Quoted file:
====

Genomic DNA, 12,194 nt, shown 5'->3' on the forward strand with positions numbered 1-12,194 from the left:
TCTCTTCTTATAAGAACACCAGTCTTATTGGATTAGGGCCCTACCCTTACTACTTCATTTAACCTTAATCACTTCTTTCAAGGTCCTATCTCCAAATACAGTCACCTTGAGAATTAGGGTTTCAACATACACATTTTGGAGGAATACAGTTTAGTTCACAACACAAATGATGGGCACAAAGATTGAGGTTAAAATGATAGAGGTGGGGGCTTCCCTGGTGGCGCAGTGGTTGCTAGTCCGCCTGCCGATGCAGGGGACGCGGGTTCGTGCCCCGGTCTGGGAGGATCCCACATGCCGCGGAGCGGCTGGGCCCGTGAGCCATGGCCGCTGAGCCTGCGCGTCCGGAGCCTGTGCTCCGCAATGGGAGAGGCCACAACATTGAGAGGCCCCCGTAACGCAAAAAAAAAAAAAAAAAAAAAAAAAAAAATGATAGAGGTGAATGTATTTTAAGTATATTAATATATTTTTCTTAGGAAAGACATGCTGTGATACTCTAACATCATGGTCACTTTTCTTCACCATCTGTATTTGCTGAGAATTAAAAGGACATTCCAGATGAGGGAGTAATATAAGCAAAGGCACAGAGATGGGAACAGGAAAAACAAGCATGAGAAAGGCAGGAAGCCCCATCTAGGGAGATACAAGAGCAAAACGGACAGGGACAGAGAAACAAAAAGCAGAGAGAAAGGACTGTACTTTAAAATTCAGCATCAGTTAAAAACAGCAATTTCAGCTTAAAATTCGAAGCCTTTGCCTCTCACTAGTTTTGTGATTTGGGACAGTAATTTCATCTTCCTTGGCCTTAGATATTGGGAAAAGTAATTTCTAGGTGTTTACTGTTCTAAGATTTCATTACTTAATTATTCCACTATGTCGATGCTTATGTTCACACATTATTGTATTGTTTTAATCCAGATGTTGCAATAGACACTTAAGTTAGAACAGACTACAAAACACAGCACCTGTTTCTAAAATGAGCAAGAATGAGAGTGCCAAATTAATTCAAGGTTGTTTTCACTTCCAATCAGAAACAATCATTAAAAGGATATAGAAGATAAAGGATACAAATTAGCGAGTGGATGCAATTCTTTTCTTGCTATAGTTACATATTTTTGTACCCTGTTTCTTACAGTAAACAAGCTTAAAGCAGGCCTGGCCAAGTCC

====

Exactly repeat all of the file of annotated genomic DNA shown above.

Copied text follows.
Genomic DNA, 12,194 nt, shown 5'->3' on the forward strand with positions numbered 1-12,194 from the left:
TCTCTTCTTATAAGAACACCAGTCTTATTGGATTAGGGCCCTACCCTTACTACTTCATTTAACCTTAATCACTTCTTTCAAGGTCCTATCTCCAAATACAGTCACCTTGAGAATTAGGGTTTCAACATACACATTTTGGAGGAATACAGTTTAGTTCACAACACAAATGATGGGCACAAAGATTGAGGTTAAAATGATAGAGGTGGGGGCTTCCCTGGTGGCGCAGTGGTTGCTAGTCCGCCTGCCGATGCAGGGGACGCGGGTTCGTGCCCCGGTCTGGGAGGATCCCACATGCCGCGGAGCGGCTGGGCCCGTGAGCCATGGCCGCTGAGCCTGCGCGTCCGGAGCCTGTGCTCCGCAATGGGAGAGGCCACAACATTGAGAGGCCCCCGTAACGCAAAAAAAAAAAAAAAAAAAAAAAAAAAAATGATAGAGGTGAATGTATTTTAAGTATATTAATATATTTTTCTTAGGAAAGACATGCTGTGATACTCTAACATCATGGTCACTTTTCTTCACCATCTGTATTTGCTGAGAATTAAAAGGACATTCCAGATGAGGGAGTAATATAAGCAAAGGCACAGAGATGGGAACAGGAAAAACAAGCATGAGAAAGGCAGGAAGCCCCATCTAGGGAGATACAAGAGCAAAACGGACAGGGACAGAGAAACAAAAAGCAGAGAGAAAGGACTGTACTTTAAAATTCAGCATCAGTTAAAAACAGCAATTTCAGCTTAAAATTCGAAGCCTTTGCCTCTCACTAGTTTTGTGATTTGGGACAGTAATTTCATCTTCCTTGGCCTTAGATATTGGGAAAAGTAATTTCTAGGTGTTTACTGTTCTAAGATTTCATTACTTAATTATTCCACTATGTCGATGCTTATGTTCACACATTATTGTATTGTTTTAATCCAGATGTTGCAATAGACACTTAAGTTAGAACAGACTACAAAACACAGCACCTGTTTCTAAAATGAGCAAGAATGAGAGTGCCAAATTAATTCAAGGTTGTTTTCACTTCCAATCAGAAACAATCATTAAAAGGATATAGAAGATAAAGGATACAAATTAGCGAGTGGATGCAATTCTTTTCTTGCTATAGTTACATATTTTTGTACCCTGTTTCTTACAGTAAACAAGCTTAAAGCAGGCCTGGCCAAGTCC